- Step 2: Estimate the demand for amenity S as a function of VS (and other things).

Endogeneity

Principal Challenge: Endogeneity

- As Epple and other scholars have pointed out, the main problem facing a 2nd step regression in the Rosen framework is that the implicit price is endogenous.
- The hedonic function is undoubtedly nonlinear, so households “select” an implicit price when they select a level of S (and if the hedonic is linear, it yields no variation in VSwith which to estimate demand!)
- Households have different preferences, so the level of S, and hence of VS, they select depends on their observed and unobserved traits.

Endogeneity

Principal Challenge, 2

- One way to see this is to look a graph of the slopes. (Ignore the S {ψ} function on the next slide for now.)
- Bid-function slopes indicate marginal willingness to pay, so they plot out a demand curve. The offer function slopes plot out a supply curve.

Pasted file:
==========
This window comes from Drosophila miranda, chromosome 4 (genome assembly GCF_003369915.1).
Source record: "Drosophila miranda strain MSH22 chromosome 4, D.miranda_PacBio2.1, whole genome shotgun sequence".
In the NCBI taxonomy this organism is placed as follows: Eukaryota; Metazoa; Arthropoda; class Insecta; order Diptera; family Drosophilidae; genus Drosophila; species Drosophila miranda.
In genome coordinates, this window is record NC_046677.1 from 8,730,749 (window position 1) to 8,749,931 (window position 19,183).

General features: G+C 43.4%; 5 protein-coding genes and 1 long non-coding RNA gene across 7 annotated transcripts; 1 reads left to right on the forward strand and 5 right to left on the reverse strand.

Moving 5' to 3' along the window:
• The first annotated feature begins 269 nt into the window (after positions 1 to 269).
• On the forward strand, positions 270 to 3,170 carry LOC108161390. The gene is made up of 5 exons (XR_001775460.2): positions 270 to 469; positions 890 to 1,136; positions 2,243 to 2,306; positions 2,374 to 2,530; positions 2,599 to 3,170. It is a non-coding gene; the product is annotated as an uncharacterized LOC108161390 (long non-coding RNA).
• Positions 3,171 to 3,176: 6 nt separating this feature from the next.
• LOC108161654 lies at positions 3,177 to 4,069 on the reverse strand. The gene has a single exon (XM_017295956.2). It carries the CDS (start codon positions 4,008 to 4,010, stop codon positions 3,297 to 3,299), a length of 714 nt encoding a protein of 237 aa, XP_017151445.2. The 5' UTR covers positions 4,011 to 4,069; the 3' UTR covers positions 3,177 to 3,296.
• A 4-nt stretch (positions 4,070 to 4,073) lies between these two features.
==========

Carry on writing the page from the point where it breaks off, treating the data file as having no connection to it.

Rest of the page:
- Thus, observed prices do not describe bid or offer functions—i.e. they do not correspond to demand or supply.
- Moreover, demand factors that steepen a bid function affect sorting and hence affect the observed price.

Endogeneity

Observed Points

Endogeneity

Dealing with Endogeneity in Hedonics

- Some articles find instruments for VS in the 2nd step, usually from geographic price variation (e.g. using prices in neighboring tracts as instruments).
- See the review by Sheppard in the Handbook of Urban and Regional Economics, vol. 3.
- But most scholars are now nervous about this approach because sorting leads to correlations across locations.
- A variety of alternatives have been proposed….

Endogeneity

Selected Recent Contributions, 1

- Epple and Sieg (JPE 1999), Epple, Romer, and Sieg (Econometrica2001)
- These scholars solve a general equilibrium model of bidding, sorting, and public service determination with specific functional forms.
- Their model includes an income distribution and a taste parameter with an assumed distribution.
- They solve for percentiles of the income distribution (and other things) in a community as a function of the parameters and then estimate the values of the parameters that best approximate the income distribution in the communities in the Boston area.

Endogeneity

Selected Recent Contributions, 2

- Ekeland, Heckman, and Nesheim (JPE 2004)
- They use fancy nonparametric techniques to estimate the hedonic equation.